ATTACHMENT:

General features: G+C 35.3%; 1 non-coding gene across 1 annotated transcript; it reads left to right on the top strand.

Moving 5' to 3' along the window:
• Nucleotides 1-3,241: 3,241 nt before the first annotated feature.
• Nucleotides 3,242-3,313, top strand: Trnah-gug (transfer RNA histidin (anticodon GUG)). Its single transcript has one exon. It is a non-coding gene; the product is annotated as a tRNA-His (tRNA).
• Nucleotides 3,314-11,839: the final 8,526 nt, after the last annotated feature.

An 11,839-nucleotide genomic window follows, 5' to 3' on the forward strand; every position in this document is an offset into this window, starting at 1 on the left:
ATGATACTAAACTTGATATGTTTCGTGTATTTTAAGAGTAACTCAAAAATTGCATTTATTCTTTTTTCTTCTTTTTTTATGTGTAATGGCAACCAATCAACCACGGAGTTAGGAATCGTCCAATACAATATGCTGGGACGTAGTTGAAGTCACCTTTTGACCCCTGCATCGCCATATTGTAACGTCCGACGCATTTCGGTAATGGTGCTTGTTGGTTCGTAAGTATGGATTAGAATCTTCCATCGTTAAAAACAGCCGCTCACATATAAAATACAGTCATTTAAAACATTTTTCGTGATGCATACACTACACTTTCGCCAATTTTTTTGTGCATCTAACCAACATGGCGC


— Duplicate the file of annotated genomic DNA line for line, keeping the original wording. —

General features: G+C 35.3%; 1 non-coding gene across 1 annotated transcript; it reads left to right on the top strand.

Moving 5' to 3' along the window:
• Nucleotides 1-3,241: 3,241 nt before the first annotated feature.
• Nucleotides 3,242-3,313, top strand: Trnah-gug (transfer RNA histidin (anticodon GUG)). Its single transcript has one exon. It is a non-coding gene; the product is annotated as a tRNA-His (tRNA).
• Nucleotides 3,314-11,839: the final 8,526 nt, after the last annotated feature.

An 11,839-nucleotide genomic window follows, 5' to 3' on the forward strand; every position in this document is an offset into this window, starting at 1 on the left:
ATGATACTAAACTTGATATGTTTCGTGTATTTTAAGAGTAACTCAAAAATTGCATTTATTCTTTTTTCTTCTTTTTTTATGTGTAATGGCAACCAATCAACCACGGAGTTAGGAATCGTCCAATACAATATGCTGGGACGTAGTTGAAGTCACCTTTTGACCCCTGCATCGCCATATTGTAACGTCCGACGCATTTCGGTAATGGTGCTTGTTGGTTCGTAAGTATGGATTAGAATCTTCCATCGTTAAAAACAGCCGCTCACATATAAAATACAGTCATTTAAAACATTTTTCGTGATGCATACACTACACTTTCGCCAATTTTTTTGTGCATCTAACCAACATGGCGC